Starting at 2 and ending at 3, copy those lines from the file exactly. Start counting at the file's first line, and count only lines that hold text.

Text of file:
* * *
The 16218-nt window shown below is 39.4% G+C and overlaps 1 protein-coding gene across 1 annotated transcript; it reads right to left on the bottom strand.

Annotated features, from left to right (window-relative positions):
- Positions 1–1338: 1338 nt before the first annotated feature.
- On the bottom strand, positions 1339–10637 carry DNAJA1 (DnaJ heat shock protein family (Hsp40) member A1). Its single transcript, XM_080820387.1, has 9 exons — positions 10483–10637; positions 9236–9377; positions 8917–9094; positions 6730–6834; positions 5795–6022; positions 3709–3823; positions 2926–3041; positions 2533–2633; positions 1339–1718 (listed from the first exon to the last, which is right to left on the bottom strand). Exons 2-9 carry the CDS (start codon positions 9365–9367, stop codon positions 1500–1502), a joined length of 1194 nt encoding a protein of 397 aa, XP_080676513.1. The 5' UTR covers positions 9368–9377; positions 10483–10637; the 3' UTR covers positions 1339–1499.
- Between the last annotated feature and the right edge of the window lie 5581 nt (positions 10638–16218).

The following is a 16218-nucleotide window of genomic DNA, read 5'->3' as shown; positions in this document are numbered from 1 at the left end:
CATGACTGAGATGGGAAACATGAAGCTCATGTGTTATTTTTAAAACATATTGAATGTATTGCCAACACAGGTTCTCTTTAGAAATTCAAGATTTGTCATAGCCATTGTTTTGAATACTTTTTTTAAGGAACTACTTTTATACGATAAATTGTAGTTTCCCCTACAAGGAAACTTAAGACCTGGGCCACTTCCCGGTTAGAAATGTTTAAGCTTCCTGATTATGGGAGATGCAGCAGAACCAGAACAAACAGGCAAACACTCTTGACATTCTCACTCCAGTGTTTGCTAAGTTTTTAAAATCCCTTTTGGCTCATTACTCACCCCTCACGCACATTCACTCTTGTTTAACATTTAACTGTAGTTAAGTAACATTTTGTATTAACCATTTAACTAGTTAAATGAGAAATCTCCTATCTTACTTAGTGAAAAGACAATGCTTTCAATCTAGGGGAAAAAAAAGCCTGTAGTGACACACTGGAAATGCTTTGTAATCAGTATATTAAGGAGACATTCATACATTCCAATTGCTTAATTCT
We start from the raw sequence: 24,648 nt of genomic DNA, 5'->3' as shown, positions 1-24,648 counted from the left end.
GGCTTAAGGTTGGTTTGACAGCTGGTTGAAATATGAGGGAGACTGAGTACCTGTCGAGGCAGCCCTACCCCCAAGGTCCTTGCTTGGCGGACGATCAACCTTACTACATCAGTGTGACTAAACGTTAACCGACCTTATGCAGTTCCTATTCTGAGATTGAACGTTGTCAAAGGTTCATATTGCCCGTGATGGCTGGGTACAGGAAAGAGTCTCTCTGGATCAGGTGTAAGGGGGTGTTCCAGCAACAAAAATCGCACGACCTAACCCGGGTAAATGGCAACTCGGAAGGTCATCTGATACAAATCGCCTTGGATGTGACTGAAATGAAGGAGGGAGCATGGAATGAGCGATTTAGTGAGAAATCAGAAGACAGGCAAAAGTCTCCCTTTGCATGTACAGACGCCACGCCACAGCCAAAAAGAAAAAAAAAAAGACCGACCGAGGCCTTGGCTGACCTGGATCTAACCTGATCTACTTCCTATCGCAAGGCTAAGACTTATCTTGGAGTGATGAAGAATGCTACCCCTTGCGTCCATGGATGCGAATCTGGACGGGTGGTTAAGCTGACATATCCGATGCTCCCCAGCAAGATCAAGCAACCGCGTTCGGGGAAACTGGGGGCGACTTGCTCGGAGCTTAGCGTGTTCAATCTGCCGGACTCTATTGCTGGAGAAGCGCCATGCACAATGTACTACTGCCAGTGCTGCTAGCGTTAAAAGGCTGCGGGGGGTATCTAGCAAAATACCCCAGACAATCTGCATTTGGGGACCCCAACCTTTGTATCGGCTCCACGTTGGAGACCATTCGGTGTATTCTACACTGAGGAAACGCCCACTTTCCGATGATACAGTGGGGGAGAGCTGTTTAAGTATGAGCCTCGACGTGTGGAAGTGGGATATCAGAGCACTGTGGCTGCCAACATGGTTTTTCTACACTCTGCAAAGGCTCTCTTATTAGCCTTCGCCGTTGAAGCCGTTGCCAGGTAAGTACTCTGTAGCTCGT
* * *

Annotated features, from left to right (window-relative positions):
- Positions 1–1338: 1338 nt before the first annotated feature.